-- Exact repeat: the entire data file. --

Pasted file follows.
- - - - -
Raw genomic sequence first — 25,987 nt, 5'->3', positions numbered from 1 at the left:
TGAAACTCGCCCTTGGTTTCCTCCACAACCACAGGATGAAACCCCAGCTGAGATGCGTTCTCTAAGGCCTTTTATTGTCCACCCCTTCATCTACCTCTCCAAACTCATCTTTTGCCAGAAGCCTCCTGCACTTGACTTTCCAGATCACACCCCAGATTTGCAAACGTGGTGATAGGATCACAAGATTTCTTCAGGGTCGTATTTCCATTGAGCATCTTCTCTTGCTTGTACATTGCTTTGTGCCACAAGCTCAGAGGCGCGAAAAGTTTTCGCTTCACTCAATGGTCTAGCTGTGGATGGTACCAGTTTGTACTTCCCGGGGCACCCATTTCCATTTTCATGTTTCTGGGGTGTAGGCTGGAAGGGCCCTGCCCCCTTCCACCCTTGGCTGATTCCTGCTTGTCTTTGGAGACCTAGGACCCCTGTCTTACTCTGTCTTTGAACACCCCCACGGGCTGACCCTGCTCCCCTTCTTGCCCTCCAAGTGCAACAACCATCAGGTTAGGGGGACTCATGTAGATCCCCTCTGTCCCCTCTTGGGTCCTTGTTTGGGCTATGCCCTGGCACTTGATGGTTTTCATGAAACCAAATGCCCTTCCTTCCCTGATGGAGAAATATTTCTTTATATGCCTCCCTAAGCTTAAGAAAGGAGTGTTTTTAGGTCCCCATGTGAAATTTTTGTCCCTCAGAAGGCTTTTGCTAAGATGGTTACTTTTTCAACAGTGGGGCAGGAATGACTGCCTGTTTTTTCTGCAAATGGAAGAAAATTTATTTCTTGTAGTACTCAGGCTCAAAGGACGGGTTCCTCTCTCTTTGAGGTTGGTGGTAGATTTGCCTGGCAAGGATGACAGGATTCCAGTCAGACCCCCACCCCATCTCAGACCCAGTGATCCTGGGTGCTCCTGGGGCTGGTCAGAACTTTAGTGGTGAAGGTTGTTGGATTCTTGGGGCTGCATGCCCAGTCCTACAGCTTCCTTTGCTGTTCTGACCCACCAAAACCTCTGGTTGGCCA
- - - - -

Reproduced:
Raw genomic sequence first — 25,987 nt, 5'->3', positions numbered from 1 at the left:
TGAAACTCGCCCTTGGTTTCCTCCACAACCACAGGATGAAACCCCAGCTGAGATGCGTTCTCTAAGGCCTTTTATTGTCCACCCCTTCATCTACCTCTCCAAACTCATCTTTTGCCAGAAGCCTCCTGCACTTGACTTTCCAGATCACACCCCAGATTTGCAAACGTGGTGATAGGATCACAAGATTTCTTCAGGGTCGTATTTCCATTGAGCATCTTCTCTTGCTTGTACATTGCTTTGTGCCACAAGCTCAGAGGCGCGAAAAGTTTTCGCTTCACTCAATGGTCTAGCTGTGGATGGTACCAGTTTGTACTTCCCGGGGCACCCATTTCCATTTTCATGTTTCTGGGGTGTAGGCTGGAAGGGCCCTGCCCCCTTCCACCCTTGGCTGATTCCTGCTTGTCTTTGGAGACCTAGGACCCCTGTCTTACTCTGTCTTTGAACACCCCCACGGGCTGACCCTGCTCCCCTTCTTGCCCTCCAAGTGCAACAACCATCAGGTTAGGGGGACTCATGTAGATCCCCTCTGTCCCCTCTTGGGTCCTTGTTTGGGCTATGCCCTGGCACTTGATGGTTTTCATGAAACCAAATGCCCTTCCTTCCCTGATGGAGAAATATTTCTTTATATGCCTCCCTAAGCTTAAGAAAGGAGTGTTTTTAGGTCCCCATGTGAAATTTTTGTCCCTCAGAAGGCTTTTGCTAAGATGGTTACTTTTTCAACAGTGGGGCAGGAATGACTGCCTGTTTTTTCTGCAAATGGAAGAAAATTTATTTCTTGTAGTACTCAGGCTCAAAGGACGGGTTCCTCTCTCTTTGAGGTTGGTGGTAGATTTGCCTGGCAAGGATGACAGGATTCCAGTCAGACCCCCACCCCATCTCAGACCCAGTGATCCTGGGTGCTCCTGGGGCTGGTCAGAACTTTAGTGGTGAAGGTTGTTGGATTCTTGGGGCTGCATGCCCAGTCCTACAGCTTCCTTTGCTGTTCTGACCCACCAAAACCTCTGGTTGGCCA